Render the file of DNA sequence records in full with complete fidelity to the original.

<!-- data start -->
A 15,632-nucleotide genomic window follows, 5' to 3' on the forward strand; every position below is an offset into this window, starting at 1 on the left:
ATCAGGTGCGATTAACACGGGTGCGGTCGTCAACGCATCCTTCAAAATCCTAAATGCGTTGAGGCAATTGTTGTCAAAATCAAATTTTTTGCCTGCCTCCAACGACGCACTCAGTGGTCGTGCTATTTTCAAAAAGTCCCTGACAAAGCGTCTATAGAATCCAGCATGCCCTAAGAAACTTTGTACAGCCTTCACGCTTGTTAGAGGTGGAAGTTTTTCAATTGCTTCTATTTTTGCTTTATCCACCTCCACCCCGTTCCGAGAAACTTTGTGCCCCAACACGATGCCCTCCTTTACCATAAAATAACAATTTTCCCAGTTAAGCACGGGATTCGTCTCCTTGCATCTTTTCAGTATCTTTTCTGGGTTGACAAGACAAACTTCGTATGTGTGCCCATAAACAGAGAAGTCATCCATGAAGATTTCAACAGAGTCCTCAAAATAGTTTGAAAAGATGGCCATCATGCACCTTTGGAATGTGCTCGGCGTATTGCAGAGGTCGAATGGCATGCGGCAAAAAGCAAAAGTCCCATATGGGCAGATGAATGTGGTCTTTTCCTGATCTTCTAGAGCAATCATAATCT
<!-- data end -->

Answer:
A 15,632-nucleotide genomic window follows, 5' to 3' on the forward strand; every position below is an offset into this window, starting at 1 on the left:
ATCAGGTGCGATTAACACGGGTGCGGTCGTCAACGCATCCTTCAAAATCCTAAATGCGTTGAGGCAATTGTTGTCAAAATCAAATTTTTTGCCTGCCTCCAACGACGCACTCAGTGGTCGTGCTATTTTCAAAAAGTCCCTGACAAAGCGTCTATAGAATCCAGCATGCCCTAAGAAACTTTGTACAGCCTTCACGCTTGTTAGAGGTGGAAGTTTTTCAATTGCTTCTATTTTTGCTTTATCCACCTCCACCCCGTTCCGAGAAACTTTGTGCCCCAACACGATGCCCTCCTTTACCATAAAATAACAATTTTCCCAGTTAAGCACGGGATTCGTCTCCTTGCATCTTTTCAGTATCTTTTCTGGGTTGACAAGACAAACTTCGTATGTGTGCCCATAAACAGAGAAGTCATCCATGAAGATTTCAACAGAGTCCTCAAAATAGTTTGAAAAGATGGCCATCATGCACCTTTGGAATGTGCTCGGCGTATTGCAGAGGTCGAATGGCATGCGGCAAAAAGCAAAAGTCCCATATGGGCAGATGAATGTGGTCTTTTCCTGATCTTCTAGAGCAATCATAATCT